Monday, April 22, 2013

Ups and Downs

            “The Tilt-a-Whirl is a far more adequate description of life than the classic roller-coaster view,” said Franklin.
            “Why do you think that,” asked Marion.
            Frank sat up in his chair and leaned over the lunchroom table. Marion moved in closer to hear his response. She put down her protein drink and moved her salad off to the side. Franklin put his hot dog down.
            “A roller-coaster always goes in a straight line. There may be loops and twists, but it is always moving in one direction along the rails and it never deviates. The Tilt-A-Whirl just seems to be all over the place, spinning and twirling over an undulating frame. It just seems, to me, that life is more like that,” said Franklin.    

            Franklin leaned back and picked up his hot dog and took a seemingly satisfying bite. Marion considered this statement about life. She’d never been a fan of either roller-coasters or the Tilt-A-Whirl. She was always more of a carnival game type, but not the rides. They made her feel nauseous.

            She liked eating her lunch with Franklin because he almost always had something interesting to say. He was a little weird though. Most of the rest of the store employees wouldn’t even really talk to him. He did often seem to smell of Limburger and his hair was the greasiest she’d ever seen. But he did have a kindness that Marion felt was lacking in the rest of the Mega-Copy employees. He was also older than most of the other employees and he seemed to have a little experience under his belt.

            “So, what do you think,” asked Franklin.
            “I don’t really know. I never really thought about it much. I mean, I guess I can see what you’re saying. I’m not much of a carnival ride girl. Maybe I’ll ride the Ferris Wheel every once in a while, but I never really think about it as a metaphor for life,” said Marion.
            “The Ferris Wheel, now there’s a metaphor. The highs and lows of staying in one place without ever really going anywhere but in a giant circle,” said Franklin.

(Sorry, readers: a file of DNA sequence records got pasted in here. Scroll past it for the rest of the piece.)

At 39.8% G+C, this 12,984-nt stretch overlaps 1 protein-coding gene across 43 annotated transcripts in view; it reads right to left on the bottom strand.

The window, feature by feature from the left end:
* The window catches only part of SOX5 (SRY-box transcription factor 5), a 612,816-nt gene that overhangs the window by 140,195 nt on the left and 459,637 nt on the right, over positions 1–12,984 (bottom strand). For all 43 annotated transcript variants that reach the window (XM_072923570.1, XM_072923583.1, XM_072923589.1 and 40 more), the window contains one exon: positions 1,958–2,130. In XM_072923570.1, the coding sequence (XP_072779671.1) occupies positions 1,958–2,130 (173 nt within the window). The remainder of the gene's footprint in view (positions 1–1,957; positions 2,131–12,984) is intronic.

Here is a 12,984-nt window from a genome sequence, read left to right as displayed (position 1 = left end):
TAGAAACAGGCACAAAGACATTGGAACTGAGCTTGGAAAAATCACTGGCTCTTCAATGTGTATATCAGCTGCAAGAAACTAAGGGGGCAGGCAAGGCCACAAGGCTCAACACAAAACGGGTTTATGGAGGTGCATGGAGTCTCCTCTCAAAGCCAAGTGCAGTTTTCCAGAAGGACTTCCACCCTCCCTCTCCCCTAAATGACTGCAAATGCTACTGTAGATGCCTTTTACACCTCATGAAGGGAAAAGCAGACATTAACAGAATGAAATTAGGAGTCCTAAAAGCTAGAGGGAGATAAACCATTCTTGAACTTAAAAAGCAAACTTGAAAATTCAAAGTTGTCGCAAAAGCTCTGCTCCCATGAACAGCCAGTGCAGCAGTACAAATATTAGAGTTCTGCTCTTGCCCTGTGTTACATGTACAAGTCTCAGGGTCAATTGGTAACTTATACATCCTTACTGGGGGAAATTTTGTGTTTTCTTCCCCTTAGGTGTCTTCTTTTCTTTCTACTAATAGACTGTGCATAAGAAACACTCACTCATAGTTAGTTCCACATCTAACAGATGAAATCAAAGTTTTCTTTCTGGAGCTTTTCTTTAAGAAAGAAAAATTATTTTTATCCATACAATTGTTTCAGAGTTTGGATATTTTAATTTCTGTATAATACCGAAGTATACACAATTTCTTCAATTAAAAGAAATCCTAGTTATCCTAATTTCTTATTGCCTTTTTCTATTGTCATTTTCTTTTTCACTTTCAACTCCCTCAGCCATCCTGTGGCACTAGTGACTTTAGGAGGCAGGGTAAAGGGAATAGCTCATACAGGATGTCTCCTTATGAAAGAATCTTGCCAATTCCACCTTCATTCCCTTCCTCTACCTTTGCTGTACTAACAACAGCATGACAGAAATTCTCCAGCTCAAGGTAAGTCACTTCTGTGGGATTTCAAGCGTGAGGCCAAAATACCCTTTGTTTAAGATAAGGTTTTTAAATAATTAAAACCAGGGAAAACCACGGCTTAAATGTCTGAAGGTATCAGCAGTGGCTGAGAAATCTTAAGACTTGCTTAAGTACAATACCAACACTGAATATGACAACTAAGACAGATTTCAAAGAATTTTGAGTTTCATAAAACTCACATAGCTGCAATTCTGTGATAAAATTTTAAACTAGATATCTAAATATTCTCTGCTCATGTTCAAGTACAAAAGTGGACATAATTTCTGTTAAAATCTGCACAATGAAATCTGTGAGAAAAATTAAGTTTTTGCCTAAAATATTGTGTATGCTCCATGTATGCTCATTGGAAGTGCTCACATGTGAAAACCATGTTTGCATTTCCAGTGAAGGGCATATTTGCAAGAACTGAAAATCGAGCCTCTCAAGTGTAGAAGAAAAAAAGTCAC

“Well, I never think about it like that. I just don’t think about life like that. I come to work here, I go home, I hang out with my girlfriends, I see my niece and I sleep. That’s about the extent of my life. So I don’t guess carnival rides are all that relatable to me as a way of explaining life,” said Marion.
            Franklin had finished his hot dog and was now jamming French fries into his mouth. He looked down at the table and the mess he’d made. Mustard had plopped off the first hot dog and splattered the front of his blue work polo shirt. He hoped Marion hadn’t noticed. He felt like she was someone who understood him.

            “My life is totally a Tilt-A-Whirl though. I mean, I have a lot going on in my life. I’m not going to be a tech with Mega-Copy forever you know. I got big plans,” said Franklin.
            “That’s good. I’m glad you have plans. I just don’t know what I want yet. I mean, I’m only 24 years old and I don’t think I really have to know yet,” said Marion.

            Franklin wiped his chin and Marion looked at him.

            “I like you Marion. I want to take you out on a date,” said Franklin.
            Marion stopped sipping the last of her protein drink through her straw. She almost coughed.
            “That’s so sweet, but I’m… I’m not really looking to date anyone right now. I’m just not really into that right now. I mean, you’re so nice and we’re friends and I wouldn’t want to mess that up with, you know, anything…weird,” said Marion.

            Franklin put his head down and considered his ever expanding beer gut.

            “I understand. I wouldn’t want to screw up our lunches together,” said Franklin.

            Marion nodded. The lunchroom door opened and Gary came in and went to the microwave.

            “Well, I should get back to my electronics counter,” said Marion.

            She stood up from the table and moved past Gary. She threw her remaining salad away and went out to the sales floor. Franklin slouched in his chair. Gary was pressing buttons on the microwave filling the small lunchroom with annoying beeps and boops. The microwave finally whirred to life and Gary started humming. He was humming a Queen song, Another One Bites the Dust.

            “Up yours Gary,” said Franklin.

            Franklin stood up from the table and hurried through the lunchroom door.

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